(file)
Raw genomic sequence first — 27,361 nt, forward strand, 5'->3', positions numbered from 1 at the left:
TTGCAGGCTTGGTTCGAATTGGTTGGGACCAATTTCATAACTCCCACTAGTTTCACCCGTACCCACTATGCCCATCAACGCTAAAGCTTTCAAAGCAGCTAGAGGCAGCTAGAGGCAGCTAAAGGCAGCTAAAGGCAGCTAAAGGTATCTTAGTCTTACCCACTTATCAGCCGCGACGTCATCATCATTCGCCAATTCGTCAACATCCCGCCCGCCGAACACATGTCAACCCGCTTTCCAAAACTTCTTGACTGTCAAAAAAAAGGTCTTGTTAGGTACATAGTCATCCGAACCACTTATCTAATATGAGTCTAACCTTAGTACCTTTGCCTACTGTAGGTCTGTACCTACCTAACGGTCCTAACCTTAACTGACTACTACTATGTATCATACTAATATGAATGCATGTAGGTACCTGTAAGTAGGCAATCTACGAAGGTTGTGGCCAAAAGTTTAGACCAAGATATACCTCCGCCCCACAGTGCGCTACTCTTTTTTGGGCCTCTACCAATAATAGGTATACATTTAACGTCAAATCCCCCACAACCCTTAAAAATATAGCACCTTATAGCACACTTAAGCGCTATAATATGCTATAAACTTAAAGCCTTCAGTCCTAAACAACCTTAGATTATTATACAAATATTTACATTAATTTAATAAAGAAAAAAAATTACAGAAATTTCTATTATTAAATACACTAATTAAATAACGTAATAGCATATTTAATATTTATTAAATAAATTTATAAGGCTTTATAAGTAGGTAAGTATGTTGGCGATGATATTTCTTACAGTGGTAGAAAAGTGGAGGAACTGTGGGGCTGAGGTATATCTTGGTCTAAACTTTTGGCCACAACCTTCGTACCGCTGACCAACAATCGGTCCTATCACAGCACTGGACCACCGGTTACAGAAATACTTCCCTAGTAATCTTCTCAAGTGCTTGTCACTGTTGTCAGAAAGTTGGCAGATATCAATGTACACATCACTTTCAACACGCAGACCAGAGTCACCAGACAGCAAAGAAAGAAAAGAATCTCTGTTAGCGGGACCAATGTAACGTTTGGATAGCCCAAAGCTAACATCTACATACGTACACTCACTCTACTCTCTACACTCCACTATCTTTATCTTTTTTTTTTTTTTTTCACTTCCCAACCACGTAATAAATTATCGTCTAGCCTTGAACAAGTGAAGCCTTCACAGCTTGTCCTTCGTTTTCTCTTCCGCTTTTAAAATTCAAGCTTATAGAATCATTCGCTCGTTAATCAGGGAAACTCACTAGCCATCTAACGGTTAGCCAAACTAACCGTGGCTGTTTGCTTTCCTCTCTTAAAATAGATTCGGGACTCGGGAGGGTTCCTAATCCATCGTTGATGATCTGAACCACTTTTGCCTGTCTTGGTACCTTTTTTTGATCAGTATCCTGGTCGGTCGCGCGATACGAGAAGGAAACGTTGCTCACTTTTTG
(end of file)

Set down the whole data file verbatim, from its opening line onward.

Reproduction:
Raw genomic sequence first — 27,361 nt, forward strand, 5'->3', positions numbered from 1 at the left:
TTGCAGGCTTGGTTCGAATTGGTTGGGACCAATTTCATAACTCCCACTAGTTTCACCCGTACCCACTATGCCCATCAACGCTAAAGCTTTCAAAGCAGCTAGAGGCAGCTAGAGGCAGCTAAAGGCAGCTAAAGGCAGCTAAAGGTATCTTAGTCTTACCCACTTATCAGCCGCGACGTCATCATCATTCGCCAATTCGTCAACATCCCGCCCGCCGAACACATGTCAACCCGCTTTCCAAAACTTCTTGACTGTCAAAAAAAAGGTCTTGTTAGGTACATAGTCATCCGAACCACTTATCTAATATGAGTCTAACCTTAGTACCTTTGCCTACTGTAGGTCTGTACCTACCTAACGGTCCTAACCTTAACTGACTACTACTATGTATCATACTAATATGAATGCATGTAGGTACCTGTAAGTAGGCAATCTACGAAGGTTGTGGCCAAAAGTTTAGACCAAGATATACCTCCGCCCCACAGTGCGCTACTCTTTTTTGGGCCTCTACCAATAATAGGTATACATTTAACGTCAAATCCCCCACAACCCTTAAAAATATAGCACCTTATAGCACACTTAAGCGCTATAATATGCTATAAACTTAAAGCCTTCAGTCCTAAACAACCTTAGATTATTATACAAATATTTACATTAATTTAATAAAGAAAAAAAATTACAGAAATTTCTATTATTAAATACACTAATTAAATAACGTAATAGCATATTTAATATTTATTAAATAAATTTATAAGGCTTTATAAGTAGGTAAGTATGTTGGCGATGATATTTCTTACAGTGGTAGAAAAGTGGAGGAACTGTGGGGCTGAGGTATATCTTGGTCTAAACTTTTGGCCACAACCTTCGTACCGCTGACCAACAATCGGTCCTATCACAGCACTGGACCACCGGTTACAGAAATACTTCCCTAGTAATCTTCTCAAGTGCTTGTCACTGTTGTCAGAAAGTTGGCAGATATCAATGTACACATCACTTTCAACACGCAGACCAGAGTCACCAGACAGCAAAGAAAGAAAAGAATCTCTGTTAGCGGGACCAATGTAACGTTTGGATAGCCCAAAGCTAACATCTACATACGTACACTCACTCTACTCTCTACACTCCACTATCTTTATCTTTTTTTTTTTTTTTTCACTTCCCAACCACGTAATAAATTATCGTCTAGCCTTGAACAAGTGAAGCCTTCACAGCTTGTCCTTCGTTTTCTCTTCCGCTTTTAAAATTCAAGCTTATAGAATCATTCGCTCGTTAATCAGGGAAACTCACTAGCCATCTAACGGTTAGCCAAACTAACCGTGGCTGTTTGCTTTCCTCTCTTAAAATAGATTCGGGACTCGGGAGGGTTCCTAATCCATCGTTGATGATCTGAACCACTTTTGCCTGTCTTGGTACCTTTTTTTGATCAGTATCCTGGTCGGTCGCGCGATACGAGAAGGAAACGTTGCTCACTTTTTG